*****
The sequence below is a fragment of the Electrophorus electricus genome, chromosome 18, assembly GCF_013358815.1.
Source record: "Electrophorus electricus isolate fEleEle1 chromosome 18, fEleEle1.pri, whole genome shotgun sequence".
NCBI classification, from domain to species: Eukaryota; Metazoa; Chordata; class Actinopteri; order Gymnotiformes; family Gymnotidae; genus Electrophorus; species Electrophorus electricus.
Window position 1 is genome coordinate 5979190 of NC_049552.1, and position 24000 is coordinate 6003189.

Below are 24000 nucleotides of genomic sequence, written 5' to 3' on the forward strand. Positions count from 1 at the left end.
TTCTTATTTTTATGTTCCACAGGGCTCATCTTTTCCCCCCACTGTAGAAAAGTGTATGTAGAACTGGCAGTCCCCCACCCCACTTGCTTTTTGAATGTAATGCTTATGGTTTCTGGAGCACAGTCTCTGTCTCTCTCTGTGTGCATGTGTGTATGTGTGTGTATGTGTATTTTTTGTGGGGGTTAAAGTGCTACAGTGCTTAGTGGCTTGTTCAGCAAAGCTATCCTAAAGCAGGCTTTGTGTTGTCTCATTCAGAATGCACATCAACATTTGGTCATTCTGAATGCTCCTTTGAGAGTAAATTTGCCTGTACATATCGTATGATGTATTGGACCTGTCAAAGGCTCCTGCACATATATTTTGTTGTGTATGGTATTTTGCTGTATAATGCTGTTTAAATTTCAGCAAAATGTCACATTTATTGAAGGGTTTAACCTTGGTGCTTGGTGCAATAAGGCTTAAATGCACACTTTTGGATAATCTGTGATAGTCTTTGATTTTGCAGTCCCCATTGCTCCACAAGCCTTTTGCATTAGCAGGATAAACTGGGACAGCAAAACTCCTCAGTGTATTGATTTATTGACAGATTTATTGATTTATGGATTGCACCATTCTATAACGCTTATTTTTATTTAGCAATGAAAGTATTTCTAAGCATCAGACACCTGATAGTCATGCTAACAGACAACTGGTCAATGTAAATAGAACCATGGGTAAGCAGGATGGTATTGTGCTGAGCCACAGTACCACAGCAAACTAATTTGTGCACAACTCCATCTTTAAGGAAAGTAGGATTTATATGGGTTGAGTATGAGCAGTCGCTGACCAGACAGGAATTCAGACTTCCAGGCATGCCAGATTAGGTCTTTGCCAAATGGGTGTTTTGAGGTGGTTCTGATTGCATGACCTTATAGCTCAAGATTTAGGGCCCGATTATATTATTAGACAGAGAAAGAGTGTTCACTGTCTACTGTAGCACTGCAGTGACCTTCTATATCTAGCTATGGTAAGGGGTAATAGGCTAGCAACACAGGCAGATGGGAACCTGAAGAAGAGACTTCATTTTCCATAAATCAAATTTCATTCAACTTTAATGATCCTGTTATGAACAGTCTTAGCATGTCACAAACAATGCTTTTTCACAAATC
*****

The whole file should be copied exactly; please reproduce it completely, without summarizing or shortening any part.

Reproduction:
The sequence below is a fragment of the Electrophorus electricus genome, chromosome 18, assembly GCF_013358815.1.
Source record: "Electrophorus electricus isolate fEleEle1 chromosome 18, fEleEle1.pri, whole genome shotgun sequence".
NCBI classification, from domain to species: Eukaryota; Metazoa; Chordata; class Actinopteri; order Gymnotiformes; family Gymnotidae; genus Electrophorus; species Electrophorus electricus.
Window position 1 is genome coordinate 5979190 of NC_049552.1, and position 24000 is coordinate 6003189.

Below are 24000 nucleotides of genomic sequence, written 5' to 3' on the forward strand. Positions count from 1 at the left end.
TTCTTATTTTTATGTTCCACAGGGCTCATCTTTTCCCCCCACTGTAGAAAAGTGTATGTAGAACTGGCAGTCCCCCACCCCACTTGCTTTTTGAATGTAATGCTTATGGTTTCTGGAGCACAGTCTCTGTCTCTCTCTGTGTGCATGTGTGTATGTGTGTGTATGTGTATTTTTTGTGGGGGTTAAAGTGCTACAGTGCTTAGTGGCTTGTTCAGCAAAGCTATCCTAAAGCAGGCTTTGTGTTGTCTCATTCAGAATGCACATCAACATTTGGTCATTCTGAATGCTCCTTTGAGAGTAAATTTGCCTGTACATATCGTATGATGTATTGGACCTGTCAAAGGCTCCTGCACATATATTTTGTTGTGTATGGTATTTTGCTGTATAATGCTGTTTAAATTTCAGCAAAATGTCACATTTATTGAAGGGTTTAACCTTGGTGCTTGGTGCAATAAGGCTTAAATGCACACTTTTGGATAATCTGTGATAGTCTTTGATTTTGCAGTCCCCATTGCTCCACAAGCCTTTTGCATTAGCAGGATAAACTGGGACAGCAAAACTCCTCAGTGTATTGATTTATTGACAGATTTATTGATTTATGGATTGCACCATTCTATAACGCTTATTTTTATTTAGCAATGAAAGTATTTCTAAGCATCAGACACCTGATAGTCATGCTAACAGACAACTGGTCAATGTAAATAGAACCATGGGTAAGCAGGATGGTATTGTGCTGAGCCACAGTACCACAGCAAACTAATTTGTGCACAACTCCATCTTTAAGGAAAGTAGGATTTATATGGGTTGAGTATGAGCAGTCGCTGACCAGACAGGAATTCAGACTTCCAGGCATGCCAGATTAGGTCTTTGCCAAATGGGTGTTTTGAGGTGGTTCTGATTGCATGACCTTATAGCTCAAGATTTAGGGCCCGATTATATTATTAGACAGAGAAAGAGTGTTCACTGTCTACTGTAGCACTGCAGTGACCTTCTATATCTAGCTATGGTAAGGGGTAATAGGCTAGCAACACAGGCAGATGGGAACCTGAAGAAGAGACTTCATTTTCCATAAATCAAATTTCATTCAACTTTAATGATCCTGTTATGAACAGTCTTAGCATGTCACAAACAATGCTTTTTCACAAATC